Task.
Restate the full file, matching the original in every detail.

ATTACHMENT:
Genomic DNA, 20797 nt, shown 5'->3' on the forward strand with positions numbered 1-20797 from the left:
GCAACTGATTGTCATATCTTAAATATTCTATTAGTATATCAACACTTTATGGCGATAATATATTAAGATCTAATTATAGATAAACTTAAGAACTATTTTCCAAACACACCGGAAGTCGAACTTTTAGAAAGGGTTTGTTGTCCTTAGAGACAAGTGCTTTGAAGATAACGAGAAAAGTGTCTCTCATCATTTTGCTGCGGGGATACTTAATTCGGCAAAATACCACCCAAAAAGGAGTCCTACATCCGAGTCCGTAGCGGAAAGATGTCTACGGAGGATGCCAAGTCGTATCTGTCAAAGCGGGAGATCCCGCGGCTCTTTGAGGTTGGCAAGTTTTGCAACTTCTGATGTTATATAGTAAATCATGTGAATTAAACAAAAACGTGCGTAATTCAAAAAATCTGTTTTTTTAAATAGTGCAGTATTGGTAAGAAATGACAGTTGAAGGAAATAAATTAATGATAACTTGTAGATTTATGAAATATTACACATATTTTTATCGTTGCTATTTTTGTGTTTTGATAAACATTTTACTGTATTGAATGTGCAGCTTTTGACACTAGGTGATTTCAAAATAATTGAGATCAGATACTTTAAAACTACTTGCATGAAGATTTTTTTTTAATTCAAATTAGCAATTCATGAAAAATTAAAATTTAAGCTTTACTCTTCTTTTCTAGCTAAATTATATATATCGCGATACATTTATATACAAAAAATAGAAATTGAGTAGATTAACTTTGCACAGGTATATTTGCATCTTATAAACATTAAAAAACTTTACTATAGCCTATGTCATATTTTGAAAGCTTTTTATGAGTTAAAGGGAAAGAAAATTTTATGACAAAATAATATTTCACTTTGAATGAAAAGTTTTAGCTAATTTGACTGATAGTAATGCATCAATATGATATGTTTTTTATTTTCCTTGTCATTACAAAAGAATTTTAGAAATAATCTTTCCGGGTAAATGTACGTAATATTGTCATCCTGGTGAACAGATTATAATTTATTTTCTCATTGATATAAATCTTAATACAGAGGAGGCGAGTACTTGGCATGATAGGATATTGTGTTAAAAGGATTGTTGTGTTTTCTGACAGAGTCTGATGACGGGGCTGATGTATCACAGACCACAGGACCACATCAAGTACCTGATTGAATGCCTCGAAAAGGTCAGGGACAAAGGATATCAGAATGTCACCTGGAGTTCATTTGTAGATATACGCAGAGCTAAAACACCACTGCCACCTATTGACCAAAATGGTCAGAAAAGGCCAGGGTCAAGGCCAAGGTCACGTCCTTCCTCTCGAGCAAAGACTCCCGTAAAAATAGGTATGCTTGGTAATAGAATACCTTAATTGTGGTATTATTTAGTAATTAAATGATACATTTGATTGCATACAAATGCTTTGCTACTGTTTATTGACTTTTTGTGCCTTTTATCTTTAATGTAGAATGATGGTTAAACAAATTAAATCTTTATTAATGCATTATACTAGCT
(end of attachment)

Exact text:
Genomic DNA, 20797 nt, shown 5'->3' on the forward strand with positions numbered 1-20797 from the left:
GCAACTGATTGTCATATCTTAAATATTCTATTAGTATATCAACACTTTATGGCGATAATATATTAAGATCTAATTATAGATAAACTTAAGAACTATTTTCCAAACACACCGGAAGTCGAACTTTTAGAAAGGGTTTGTTGTCCTTAGAGACAAGTGCTTTGAAGATAACGAGAAAAGTGTCTCTCATCATTTTGCTGCGGGGATACTTAATTCGGCAAAATACCACCCAAAAAGGAGTCCTACATCCGAGTCCGTAGCGGAAAGATGTCTACGGAGGATGCCAAGTCGTATCTGTCAAAGCGGGAGATCCCGCGGCTCTTTGAGGTTGGCAAGTTTTGCAACTTCTGATGTTATATAGTAAATCATGTGAATTAAACAAAAACGTGCGTAATTCAAAAAATCTGTTTTTTTAAATAGTGCAGTATTGGTAAGAAATGACAGTTGAAGGAAATAAATTAATGATAACTTGTAGATTTATGAAATATTACACATATTTTTATCGTTGCTATTTTTGTGTTTTGATAAACATTTTACTGTATTGAATGTGCAGCTTTTGACACTAGGTGATTTCAAAATAATTGAGATCAGATACTTTAAAACTACTTGCATGAAGATTTTTTTTTAATTCAAATTAGCAATTCATGAAAAATTAAAATTTAAGCTTTACTCTTCTTTTCTAGCTAAATTATATATATCGCGATACATTTATATACAAAAAATAGAAATTGAGTAGATTAACTTTGCACAGGTATATTTGCATCTTATAAACATTAAAAAACTTTACTATAGCCTATGTCATATTTTGAAAGCTTTTTATGAGTTAAAGGGAAAGAAAATTTTATGACAAAATAATATTTCACTTTGAATGAAAAGTTTTAGCTAATTTGACTGATAGTAATGCATCAATATGATATGTTTTTTATTTTCCTTGTCATTACAAAAGAATTTTAGAAATAATCTTTCCGGGTAAATGTACGTAATATTGTCATCCTGGTGAACAGATTATAATTTATTTTCTCATTGATATAAATCTTAATACAGAGGAGGCGAGTACTTGGCATGATAGGATATTGTGTTAAAAGGATTGTTGTGTTTTCTGACAGAGTCTGATGACGGGGCTGATGTATCACAGACCACAGGACCACATCAAGTACCTGATTGAATGCCTCGAAAAGGTCAGGGACAAAGGATATCAGAATGTCACCTGGAGTTCATTTGTAGATATACGCAGAGCTAAAACACCACTGCCACCTATTGACCAAAATGGTCAGAAAAGGCCAGGGTCAAGGCCAAGGTCACGTCCTTCCTCTCGAGCAAAGACTCCCGTAAAAATAGGTATGCTTGGTAATAGAATACCTTAATTGTGGTATTATTTAGTAATTAAATGATACATTTGATTGCATACAAATGCTTTGCTACTGTTTATTGACTTTTTGTGCCTTTTATCTTTAATGTAGAATGATGGTTAAACAAATTAAATCTTTATTAATGCATTATACTAGCT